Maintaining objectivity in any review, regardless of media and regardless of price, is always going to be hard. Personally, I care more about a subjective review, I want to hear how a person actually felt about something without them trying to remain objective… It becomes less honest and more subdued that way.

    Lower review scores also don’t necessarily have to be “negative”, they can be constructive and have relevant critique, or even just acknowledgement that the review wasn’t for the reviewer.

    Great post, really thought provoking!

    Liked by 1 person

  4. I think about this a lot. A book has to be really truly terrible or have gaping plot holes the size of a crater for me to think it’s really terrible. I usually try to be objective with reviews where I talk about the good and the bad in a book.

    I had this happen with an ARC recently where while I enjoyed reading it, the more I thought about the story the more it didn’t work. It was a thriller with science fiction elements and I noted the world building problems in my review.

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  5. As a writer, that sounds completely fair. I am curious though. If you hate the book, do you reserve the right to publish the negative review on your blog anyway? or do you always ask the author / publisher beforehand?

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    1. Generally, if a review is less than three stars, especially for an arc, I’ll let the publisher/author know, so I can hold off on the review until the book has been out for a while.

      But withholding reviews in general to me feels like censorship, so while I don’t go out of my way to right negative reviews, if I have a lot to say about a book, I will publish the review on my blog, negative or not. I also post DNF reviews, but I try not to be hateful about it, I try to be honest about why the book didn’t suit me, because maybe other readers will enjoy it, perhaps even for the exact reasons I didn’t.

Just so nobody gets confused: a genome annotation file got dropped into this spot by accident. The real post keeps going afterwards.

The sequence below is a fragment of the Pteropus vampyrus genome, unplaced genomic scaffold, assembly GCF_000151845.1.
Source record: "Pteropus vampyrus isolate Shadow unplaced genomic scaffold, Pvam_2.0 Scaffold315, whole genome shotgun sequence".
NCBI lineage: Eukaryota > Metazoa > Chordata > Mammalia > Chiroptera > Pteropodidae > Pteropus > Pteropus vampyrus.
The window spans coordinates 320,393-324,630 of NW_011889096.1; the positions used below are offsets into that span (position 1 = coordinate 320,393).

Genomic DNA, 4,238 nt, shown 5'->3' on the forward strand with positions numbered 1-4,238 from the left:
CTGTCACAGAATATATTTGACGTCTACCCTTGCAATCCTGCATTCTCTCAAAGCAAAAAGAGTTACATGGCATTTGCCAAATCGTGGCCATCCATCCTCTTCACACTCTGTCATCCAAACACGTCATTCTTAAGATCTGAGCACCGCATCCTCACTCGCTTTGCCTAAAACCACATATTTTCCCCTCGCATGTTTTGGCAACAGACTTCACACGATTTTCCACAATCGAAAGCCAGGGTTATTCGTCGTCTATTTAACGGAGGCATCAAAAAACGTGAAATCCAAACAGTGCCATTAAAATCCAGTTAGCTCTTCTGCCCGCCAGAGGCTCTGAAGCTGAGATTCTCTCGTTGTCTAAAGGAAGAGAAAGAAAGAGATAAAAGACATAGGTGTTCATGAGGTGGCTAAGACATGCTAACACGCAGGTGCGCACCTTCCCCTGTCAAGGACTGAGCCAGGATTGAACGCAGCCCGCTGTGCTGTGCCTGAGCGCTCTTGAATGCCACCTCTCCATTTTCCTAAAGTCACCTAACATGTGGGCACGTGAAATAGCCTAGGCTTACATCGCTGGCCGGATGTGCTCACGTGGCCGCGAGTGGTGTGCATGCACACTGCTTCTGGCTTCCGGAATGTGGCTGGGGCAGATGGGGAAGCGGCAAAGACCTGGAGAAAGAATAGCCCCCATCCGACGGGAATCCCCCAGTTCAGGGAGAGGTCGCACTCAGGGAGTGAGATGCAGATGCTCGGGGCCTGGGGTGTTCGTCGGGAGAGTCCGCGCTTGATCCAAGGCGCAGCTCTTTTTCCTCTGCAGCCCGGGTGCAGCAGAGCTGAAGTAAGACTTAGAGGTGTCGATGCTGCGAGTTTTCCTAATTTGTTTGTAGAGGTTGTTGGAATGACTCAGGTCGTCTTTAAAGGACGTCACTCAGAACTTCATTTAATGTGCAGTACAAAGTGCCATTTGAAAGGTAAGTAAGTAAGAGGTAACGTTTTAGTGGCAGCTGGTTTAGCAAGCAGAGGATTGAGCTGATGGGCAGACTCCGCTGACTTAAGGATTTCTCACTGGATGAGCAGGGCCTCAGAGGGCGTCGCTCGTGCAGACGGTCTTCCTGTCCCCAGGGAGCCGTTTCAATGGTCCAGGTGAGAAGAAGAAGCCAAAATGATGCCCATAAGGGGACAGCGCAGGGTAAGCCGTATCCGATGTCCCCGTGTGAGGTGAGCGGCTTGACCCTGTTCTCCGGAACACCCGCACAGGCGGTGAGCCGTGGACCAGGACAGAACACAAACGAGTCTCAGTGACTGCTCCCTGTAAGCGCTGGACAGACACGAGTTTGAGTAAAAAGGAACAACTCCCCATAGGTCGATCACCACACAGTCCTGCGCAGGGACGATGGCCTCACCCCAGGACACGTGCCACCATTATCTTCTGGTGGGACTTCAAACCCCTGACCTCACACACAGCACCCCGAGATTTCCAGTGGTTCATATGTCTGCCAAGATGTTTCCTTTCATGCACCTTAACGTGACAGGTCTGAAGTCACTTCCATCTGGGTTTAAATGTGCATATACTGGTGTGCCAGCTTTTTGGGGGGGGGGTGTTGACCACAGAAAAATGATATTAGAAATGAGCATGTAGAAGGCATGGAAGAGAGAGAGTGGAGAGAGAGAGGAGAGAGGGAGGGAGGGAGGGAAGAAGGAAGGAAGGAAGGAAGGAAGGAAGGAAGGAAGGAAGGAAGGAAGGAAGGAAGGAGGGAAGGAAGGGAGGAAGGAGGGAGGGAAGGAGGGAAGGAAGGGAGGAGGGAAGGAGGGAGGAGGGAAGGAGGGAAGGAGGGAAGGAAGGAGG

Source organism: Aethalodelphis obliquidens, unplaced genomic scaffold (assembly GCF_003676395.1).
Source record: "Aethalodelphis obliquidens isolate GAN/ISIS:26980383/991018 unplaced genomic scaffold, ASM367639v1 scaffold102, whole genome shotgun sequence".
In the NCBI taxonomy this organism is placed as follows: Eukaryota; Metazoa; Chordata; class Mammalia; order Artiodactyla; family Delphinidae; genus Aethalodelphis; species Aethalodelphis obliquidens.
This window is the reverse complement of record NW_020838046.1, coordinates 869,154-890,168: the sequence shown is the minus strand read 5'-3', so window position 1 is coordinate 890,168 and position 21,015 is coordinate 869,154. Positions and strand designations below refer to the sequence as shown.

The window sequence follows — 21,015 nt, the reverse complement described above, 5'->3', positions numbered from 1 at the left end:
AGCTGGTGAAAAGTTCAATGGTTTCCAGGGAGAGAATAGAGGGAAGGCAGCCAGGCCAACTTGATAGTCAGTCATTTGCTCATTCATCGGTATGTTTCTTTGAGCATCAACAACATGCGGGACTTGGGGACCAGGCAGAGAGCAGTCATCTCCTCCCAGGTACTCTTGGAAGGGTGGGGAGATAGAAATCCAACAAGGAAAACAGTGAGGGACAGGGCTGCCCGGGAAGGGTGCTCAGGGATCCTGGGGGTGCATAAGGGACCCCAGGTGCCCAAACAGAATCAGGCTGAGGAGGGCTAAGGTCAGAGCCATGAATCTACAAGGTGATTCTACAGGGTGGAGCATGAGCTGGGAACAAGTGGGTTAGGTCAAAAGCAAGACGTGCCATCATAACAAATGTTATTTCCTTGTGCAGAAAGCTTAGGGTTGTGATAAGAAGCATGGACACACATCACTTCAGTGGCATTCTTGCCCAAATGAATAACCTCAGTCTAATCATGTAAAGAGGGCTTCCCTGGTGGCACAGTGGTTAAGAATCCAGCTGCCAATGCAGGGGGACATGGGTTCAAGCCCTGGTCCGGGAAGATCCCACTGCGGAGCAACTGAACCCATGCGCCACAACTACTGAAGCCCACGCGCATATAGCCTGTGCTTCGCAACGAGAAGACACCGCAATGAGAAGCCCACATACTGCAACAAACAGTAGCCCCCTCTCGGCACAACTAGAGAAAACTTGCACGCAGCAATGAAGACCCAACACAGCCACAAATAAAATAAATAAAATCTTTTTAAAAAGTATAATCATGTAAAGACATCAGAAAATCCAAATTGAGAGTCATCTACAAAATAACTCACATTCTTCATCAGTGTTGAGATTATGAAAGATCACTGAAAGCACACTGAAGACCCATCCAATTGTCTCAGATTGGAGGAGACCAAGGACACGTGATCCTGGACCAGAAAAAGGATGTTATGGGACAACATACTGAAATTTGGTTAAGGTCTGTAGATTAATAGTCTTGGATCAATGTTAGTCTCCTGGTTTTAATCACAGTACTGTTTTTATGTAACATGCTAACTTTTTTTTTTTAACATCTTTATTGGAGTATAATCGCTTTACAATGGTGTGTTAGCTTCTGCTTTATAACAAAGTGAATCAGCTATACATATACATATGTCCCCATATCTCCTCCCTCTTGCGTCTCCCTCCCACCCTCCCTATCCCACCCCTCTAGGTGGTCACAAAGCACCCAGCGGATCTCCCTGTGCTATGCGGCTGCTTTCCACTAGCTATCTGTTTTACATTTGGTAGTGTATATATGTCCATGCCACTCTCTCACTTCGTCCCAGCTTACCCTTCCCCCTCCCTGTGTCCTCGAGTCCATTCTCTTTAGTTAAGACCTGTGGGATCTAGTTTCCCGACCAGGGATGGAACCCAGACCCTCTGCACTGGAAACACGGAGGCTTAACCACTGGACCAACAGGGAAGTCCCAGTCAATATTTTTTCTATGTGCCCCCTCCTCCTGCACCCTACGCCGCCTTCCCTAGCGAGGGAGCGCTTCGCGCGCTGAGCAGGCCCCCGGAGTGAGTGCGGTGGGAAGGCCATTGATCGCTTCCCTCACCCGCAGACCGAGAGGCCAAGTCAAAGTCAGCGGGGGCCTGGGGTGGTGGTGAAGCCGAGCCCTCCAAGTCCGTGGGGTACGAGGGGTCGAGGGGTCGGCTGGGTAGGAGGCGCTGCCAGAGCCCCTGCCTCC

Great question, thanks for adding to the discussion!

      Liked by 1 person

  6. As we receive these books for free from the publisher we would all love to return the favour and give the book a glowing review – but they realize that won’t always happen and they appreciate honesty. Just as long as your honesty comes with clear examples to back up your feelings and you aren’t bashing the book or the author. We are writing reviews for the people who are considering that title and it doesn’t do those readers a favour if we hype something we aren’t behind 100%. Some readers may depend on your reviews if your tastes are close to theirs so if you embellish your feelings on a book just because a publisher sent it to you, you aren’t doing them any favours. I have become very picky about the books I choose for an ARC. I need to make sure I’ll at least like it (if not love it) so that I’m not running into so many negative reviews. Great discussion!

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  7. Absolutely agree. Always honest , no matter if it’s ARC or not. The only thing I do differently is that I don’t DNF, no matter how much I want to. But otherwise my opinion will always be honest.
    Negative reviews do need to explain why and be constructive. Hating on a book just for the sake of hating it is not only unprofessional but also extremely rude.

    Liked by 1 person

  8. I have had many ARCs I didn’t enjoy, but that doesn’t mean I won’t share my review. When you do receive a book in exchange for an honest review, that means that your opinion could be good or bad. It is best for the review to be constructive, but you also need to say why you didn’t like it. To the extent that books rarely change due to someone’s review, I feel like the review advises others about whether or not the book was good to you. Do you see recurring commentary about an element of the book?

    While I know that an ARC’s purpose is to generate hype, I will not let that get in the way of my review. The best hype will come from those who honestly thought it was good.